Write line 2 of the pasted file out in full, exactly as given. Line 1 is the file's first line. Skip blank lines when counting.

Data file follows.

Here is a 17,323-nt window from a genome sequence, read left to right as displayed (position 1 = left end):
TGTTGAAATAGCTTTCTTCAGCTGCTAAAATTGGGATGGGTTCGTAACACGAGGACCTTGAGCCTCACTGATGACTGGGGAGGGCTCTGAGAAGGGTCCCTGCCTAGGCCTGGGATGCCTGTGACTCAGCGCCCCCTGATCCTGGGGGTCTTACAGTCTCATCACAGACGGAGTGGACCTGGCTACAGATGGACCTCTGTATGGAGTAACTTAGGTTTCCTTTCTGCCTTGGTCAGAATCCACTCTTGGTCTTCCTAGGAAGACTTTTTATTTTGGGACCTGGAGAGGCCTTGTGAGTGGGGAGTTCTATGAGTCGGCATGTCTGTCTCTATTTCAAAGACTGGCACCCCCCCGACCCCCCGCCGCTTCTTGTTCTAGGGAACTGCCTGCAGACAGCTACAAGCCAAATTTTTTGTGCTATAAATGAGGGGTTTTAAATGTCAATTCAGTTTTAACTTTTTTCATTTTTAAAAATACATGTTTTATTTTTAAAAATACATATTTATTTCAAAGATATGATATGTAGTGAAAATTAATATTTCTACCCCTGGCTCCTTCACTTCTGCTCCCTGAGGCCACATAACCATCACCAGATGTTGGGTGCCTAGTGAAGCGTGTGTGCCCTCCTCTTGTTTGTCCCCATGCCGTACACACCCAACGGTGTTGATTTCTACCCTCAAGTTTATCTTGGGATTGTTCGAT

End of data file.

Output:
TGTTGAAATAGCTTTCTTCAGCTGCTAAAATTGGGATGGGTTCGTAACACGAGGACCTTGAGCCTCACTGATGACTGGGGAGGGCTCTGAGAAGGGTCCCTGCCTAGGCCTGGGATGCCTGTGACTCAGCGCCCCCTGATCCTGGGGGTCTTACAGTCTCATCACAGACGGAGTGGACCTGGCTACAGATGGACCTCTGTATGGAGTAACTTAGGTTTCCTTTCTGCCTTGGTCAGAATCCACTCTTGGTCTTCCTAGGAAGACTTTTTATTTTGGGACCTGGAGAGGCCTTGTGAGTGGGGAGTTCTATGAGTCGGCATGTCTGTCTCTATTTCAAAGACTGGCACCCCCCCGACCCCCCGCCGCTTCTTGTTCTAGGGAACTGCCTGCAGACAGCTACAAGCCAAATTTTTTGTGCTATAAATGAGGGGTTTTAAATGTCAATTCAGTTTTAACTTTTTTCATTTTTAAAAATACATGTTTTATTTTTAAAAATACATATTTATTTCAAAGATATGATATGTAGTGAAAATTAATATTTCTACCCCTGGCTCCTTCACTTCTGCTCCCTGAGGCCACATAACCATCACCAGATGTTGGGTGCCTAGTGAAGCGTGTGTGCCCTCCTCTTGTTTGTCCCCATGCCGTACACACCCAACGGTGTTGATTTCTACCCTCAAGTTTATCTTGGGATTGTTCGAT